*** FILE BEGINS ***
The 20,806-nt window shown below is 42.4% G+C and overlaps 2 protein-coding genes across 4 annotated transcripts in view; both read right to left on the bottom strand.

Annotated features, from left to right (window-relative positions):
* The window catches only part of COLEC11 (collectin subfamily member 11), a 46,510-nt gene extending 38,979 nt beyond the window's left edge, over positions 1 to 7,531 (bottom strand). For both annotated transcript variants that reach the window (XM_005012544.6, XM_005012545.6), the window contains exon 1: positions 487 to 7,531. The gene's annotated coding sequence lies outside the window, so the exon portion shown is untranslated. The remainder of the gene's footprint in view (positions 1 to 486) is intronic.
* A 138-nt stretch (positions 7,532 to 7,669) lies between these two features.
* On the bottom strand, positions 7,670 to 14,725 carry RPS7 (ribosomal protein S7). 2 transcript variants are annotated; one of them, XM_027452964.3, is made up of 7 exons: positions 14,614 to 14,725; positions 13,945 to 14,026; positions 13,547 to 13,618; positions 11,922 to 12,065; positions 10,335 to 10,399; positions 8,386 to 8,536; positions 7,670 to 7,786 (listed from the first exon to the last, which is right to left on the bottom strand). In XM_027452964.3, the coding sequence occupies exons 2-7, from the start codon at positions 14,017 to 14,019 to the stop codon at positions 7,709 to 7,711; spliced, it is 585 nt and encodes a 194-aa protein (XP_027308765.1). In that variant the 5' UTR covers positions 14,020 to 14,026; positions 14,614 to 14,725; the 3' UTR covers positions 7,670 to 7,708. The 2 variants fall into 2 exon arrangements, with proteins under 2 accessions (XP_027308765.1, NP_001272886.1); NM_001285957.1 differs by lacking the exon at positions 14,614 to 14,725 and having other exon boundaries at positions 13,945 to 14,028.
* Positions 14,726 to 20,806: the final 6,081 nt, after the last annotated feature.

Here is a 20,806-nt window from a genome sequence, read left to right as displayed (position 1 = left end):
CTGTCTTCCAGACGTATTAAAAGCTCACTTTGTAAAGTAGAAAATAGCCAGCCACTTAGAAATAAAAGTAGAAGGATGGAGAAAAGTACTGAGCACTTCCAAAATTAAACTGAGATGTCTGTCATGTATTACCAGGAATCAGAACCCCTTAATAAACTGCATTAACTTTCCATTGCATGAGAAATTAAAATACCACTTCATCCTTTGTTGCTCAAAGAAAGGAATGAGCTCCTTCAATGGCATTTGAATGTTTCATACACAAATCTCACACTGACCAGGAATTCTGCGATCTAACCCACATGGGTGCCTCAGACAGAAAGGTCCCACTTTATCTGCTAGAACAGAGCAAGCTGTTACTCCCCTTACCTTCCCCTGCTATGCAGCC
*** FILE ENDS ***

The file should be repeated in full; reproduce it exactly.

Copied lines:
The 20,806-nt window shown below is 42.4% G+C and overlaps 2 protein-coding genes across 4 annotated transcripts in view; both read right to left on the bottom strand.

Annotated features, from left to right (window-relative positions):
* The window catches only part of COLEC11 (collectin subfamily member 11), a 46,510-nt gene extending 38,979 nt beyond the window's left edge, over positions 1 to 7,531 (bottom strand). For both annotated transcript variants that reach the window (XM_005012544.6, XM_005012545.6), the window contains exon 1: positions 487 to 7,531. The gene's annotated coding sequence lies outside the window, so the exon portion shown is untranslated. The remainder of the gene's footprint in view (positions 1 to 486) is intronic.
* A 138-nt stretch (positions 7,532 to 7,669) lies between these two features.
* On the bottom strand, positions 7,670 to 14,725 carry RPS7 (ribosomal protein S7). 2 transcript variants are annotated; one of them, XM_027452964.3, is made up of 7 exons: positions 14,614 to 14,725; positions 13,945 to 14,026; positions 13,547 to 13,618; positions 11,922 to 12,065; positions 10,335 to 10,399; positions 8,386 to 8,536; positions 7,670 to 7,786 (listed from the first exon to the last, which is right to left on the bottom strand). In XM_027452964.3, the coding sequence occupies exons 2-7, from the start codon at positions 14,017 to 14,019 to the stop codon at positions 7,709 to 7,711; spliced, it is 585 nt and encodes a 194-aa protein (XP_027308765.1). In that variant the 5' UTR covers positions 14,020 to 14,026; positions 14,614 to 14,725; the 3' UTR covers positions 7,670 to 7,708. The 2 variants fall into 2 exon arrangements, with proteins under 2 accessions (XP_027308765.1, NP_001272886.1); NM_001285957.1 differs by lacking the exon at positions 14,614 to 14,725 and having other exon boundaries at positions 13,945 to 14,028.
* Positions 14,726 to 20,806: the final 6,081 nt, after the last annotated feature.

Here is a 20,806-nt window from a genome sequence, read left to right as displayed (position 1 = left end):
CTGTCTTCCAGACGTATTAAAAGCTCACTTTGTAAAGTAGAAAATAGCCAGCCACTTAGAAATAAAAGTAGAAGGATGGAGAAAAGTACTGAGCACTTCCAAAATTAAACTGAGATGTCTGTCATGTATTACCAGGAATCAGAACCCCTTAATAAACTGCATTAACTTTCCATTGCATGAGAAATTAAAATACCACTTCATCCTTTGTTGCTCAAAGAAAGGAATGAGCTCCTTCAATGGCATTTGAATGTTTCATACACAAATCTCACACTGACCAGGAATTCTGCGATCTAACCCACATGGGTGCCTCAGACAGAAAGGTCCCACTTTATCTGCTAGAACAGAGCAAGCTGTTACTCCCCTTACCTTCCCCTGCTATGCAGCC